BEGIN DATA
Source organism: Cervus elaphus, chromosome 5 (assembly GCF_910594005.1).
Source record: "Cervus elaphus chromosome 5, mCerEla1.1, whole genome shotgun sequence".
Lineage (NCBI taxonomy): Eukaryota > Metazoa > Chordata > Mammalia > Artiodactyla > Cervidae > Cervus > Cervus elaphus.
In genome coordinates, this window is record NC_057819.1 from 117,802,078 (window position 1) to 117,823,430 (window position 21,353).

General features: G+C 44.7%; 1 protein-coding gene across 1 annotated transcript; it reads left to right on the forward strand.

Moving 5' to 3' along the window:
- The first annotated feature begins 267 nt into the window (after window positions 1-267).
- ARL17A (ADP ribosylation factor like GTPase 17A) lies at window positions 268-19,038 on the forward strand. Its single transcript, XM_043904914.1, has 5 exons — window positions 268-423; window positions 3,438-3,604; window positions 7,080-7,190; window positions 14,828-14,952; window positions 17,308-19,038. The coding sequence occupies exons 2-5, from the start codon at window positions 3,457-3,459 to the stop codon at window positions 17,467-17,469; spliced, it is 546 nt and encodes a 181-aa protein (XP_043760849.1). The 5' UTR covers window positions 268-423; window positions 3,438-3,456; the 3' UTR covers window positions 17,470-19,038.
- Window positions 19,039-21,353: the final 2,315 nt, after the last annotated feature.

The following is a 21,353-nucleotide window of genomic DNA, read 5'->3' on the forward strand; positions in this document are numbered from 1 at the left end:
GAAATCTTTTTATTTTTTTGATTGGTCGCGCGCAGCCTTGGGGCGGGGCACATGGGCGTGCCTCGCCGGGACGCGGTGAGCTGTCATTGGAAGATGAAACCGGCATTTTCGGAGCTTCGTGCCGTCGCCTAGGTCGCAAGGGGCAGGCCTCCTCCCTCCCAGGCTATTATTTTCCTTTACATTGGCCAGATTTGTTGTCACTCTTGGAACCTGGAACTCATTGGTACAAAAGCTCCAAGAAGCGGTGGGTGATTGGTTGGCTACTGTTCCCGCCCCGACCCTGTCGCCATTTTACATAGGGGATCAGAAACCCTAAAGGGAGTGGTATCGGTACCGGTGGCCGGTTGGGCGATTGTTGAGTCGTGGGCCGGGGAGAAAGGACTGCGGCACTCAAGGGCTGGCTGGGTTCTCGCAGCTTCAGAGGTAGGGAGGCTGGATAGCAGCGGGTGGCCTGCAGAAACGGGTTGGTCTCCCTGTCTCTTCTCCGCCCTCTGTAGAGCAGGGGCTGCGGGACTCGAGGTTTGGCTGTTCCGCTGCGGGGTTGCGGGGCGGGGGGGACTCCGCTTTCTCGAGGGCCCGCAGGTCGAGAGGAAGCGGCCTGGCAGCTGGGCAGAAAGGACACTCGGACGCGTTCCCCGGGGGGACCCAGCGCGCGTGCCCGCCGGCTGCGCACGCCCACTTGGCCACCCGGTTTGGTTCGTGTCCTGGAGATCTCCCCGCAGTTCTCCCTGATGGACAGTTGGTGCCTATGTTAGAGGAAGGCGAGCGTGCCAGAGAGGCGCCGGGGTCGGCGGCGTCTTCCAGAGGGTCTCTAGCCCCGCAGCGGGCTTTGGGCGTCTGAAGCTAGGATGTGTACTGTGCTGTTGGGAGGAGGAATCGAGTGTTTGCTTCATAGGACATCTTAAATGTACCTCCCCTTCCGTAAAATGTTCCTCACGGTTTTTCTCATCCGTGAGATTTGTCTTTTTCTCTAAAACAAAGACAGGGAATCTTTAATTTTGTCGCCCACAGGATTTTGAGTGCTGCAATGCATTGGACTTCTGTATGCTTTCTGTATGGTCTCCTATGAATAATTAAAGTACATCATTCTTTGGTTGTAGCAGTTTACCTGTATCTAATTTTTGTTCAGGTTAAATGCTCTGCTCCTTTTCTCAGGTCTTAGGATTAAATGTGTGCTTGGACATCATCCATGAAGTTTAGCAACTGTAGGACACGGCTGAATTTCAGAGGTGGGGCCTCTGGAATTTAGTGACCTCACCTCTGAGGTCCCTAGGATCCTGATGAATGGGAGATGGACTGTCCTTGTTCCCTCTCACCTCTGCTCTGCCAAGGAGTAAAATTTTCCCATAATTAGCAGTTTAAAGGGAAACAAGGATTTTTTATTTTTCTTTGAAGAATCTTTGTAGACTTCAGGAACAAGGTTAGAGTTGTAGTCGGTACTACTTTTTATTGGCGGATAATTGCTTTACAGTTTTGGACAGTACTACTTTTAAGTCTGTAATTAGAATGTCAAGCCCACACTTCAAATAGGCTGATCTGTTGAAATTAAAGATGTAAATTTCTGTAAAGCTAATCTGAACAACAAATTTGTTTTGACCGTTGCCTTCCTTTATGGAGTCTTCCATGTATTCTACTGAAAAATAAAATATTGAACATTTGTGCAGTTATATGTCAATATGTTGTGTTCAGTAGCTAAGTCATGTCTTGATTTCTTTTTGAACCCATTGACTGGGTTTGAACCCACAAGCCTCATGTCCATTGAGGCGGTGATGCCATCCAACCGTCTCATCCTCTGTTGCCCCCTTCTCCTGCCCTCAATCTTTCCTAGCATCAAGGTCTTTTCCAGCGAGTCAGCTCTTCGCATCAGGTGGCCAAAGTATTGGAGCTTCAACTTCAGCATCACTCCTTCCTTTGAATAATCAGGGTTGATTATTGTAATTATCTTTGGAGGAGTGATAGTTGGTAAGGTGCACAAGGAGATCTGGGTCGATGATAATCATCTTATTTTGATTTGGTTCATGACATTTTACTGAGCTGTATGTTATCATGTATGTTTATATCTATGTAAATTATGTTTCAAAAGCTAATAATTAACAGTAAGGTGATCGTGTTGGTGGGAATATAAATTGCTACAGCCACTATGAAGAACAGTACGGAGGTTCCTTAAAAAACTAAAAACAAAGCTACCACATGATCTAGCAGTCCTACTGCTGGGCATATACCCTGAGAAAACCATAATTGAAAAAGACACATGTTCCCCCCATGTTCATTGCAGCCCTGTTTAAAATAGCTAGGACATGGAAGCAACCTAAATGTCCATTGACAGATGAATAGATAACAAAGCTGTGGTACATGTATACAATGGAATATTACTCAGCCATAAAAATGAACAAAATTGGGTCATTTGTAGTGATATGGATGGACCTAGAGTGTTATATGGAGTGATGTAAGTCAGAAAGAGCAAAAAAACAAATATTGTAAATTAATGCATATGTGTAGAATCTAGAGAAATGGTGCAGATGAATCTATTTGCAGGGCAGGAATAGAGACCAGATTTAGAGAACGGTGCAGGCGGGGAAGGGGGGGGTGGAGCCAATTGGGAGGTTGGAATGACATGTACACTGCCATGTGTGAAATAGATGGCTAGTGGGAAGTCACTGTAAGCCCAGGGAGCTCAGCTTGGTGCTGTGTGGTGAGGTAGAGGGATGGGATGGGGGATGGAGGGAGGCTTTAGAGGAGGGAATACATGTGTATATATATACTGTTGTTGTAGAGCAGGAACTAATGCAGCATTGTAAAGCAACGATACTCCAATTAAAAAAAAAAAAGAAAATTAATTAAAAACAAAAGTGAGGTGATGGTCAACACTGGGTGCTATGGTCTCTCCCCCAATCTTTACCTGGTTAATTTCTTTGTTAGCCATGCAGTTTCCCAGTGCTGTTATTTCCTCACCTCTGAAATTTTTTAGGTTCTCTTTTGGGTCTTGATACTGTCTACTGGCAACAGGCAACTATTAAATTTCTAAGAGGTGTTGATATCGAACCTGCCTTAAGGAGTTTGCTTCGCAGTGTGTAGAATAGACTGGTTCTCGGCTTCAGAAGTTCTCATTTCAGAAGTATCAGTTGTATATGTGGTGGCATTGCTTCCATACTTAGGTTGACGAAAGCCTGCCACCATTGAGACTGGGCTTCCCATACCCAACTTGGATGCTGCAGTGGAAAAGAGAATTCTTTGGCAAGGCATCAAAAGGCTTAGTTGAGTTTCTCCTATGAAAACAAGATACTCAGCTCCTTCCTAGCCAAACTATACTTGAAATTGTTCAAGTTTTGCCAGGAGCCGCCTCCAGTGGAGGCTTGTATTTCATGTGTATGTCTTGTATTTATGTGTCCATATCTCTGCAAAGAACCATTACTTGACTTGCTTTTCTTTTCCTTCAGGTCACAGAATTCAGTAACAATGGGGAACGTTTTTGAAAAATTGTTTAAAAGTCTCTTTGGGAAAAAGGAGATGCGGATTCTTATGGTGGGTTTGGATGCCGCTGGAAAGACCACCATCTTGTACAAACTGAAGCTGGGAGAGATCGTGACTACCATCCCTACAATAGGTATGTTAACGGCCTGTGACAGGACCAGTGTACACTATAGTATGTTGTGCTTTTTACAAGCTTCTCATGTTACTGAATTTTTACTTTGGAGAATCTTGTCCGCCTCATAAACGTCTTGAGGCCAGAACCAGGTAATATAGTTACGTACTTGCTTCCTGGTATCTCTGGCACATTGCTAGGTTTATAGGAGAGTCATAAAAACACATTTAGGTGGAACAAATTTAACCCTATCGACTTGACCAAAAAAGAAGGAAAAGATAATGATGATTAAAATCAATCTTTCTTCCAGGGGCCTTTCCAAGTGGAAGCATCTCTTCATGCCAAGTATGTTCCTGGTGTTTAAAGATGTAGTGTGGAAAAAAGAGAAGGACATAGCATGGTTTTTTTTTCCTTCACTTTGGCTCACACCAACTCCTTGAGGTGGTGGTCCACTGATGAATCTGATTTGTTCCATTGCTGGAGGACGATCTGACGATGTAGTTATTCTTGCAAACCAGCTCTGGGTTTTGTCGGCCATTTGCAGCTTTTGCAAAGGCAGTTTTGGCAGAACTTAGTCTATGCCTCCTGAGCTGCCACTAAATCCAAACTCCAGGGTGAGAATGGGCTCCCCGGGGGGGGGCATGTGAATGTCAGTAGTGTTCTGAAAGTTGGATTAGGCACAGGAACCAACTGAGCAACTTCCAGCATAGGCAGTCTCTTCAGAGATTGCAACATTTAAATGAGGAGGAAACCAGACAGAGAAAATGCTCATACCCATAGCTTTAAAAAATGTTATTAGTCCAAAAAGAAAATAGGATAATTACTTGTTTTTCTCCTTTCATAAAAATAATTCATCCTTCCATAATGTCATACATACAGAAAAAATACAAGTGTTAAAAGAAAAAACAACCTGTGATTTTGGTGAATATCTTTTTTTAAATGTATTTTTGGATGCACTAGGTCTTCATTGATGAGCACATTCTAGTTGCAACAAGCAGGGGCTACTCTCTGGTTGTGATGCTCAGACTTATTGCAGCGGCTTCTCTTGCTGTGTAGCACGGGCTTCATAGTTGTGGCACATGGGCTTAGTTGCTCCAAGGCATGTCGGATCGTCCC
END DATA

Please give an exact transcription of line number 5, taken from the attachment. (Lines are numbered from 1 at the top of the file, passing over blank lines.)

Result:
General features: G+C 44.7%; 1 protein-coding gene across 1 annotated transcript; it reads left to right on the forward strand.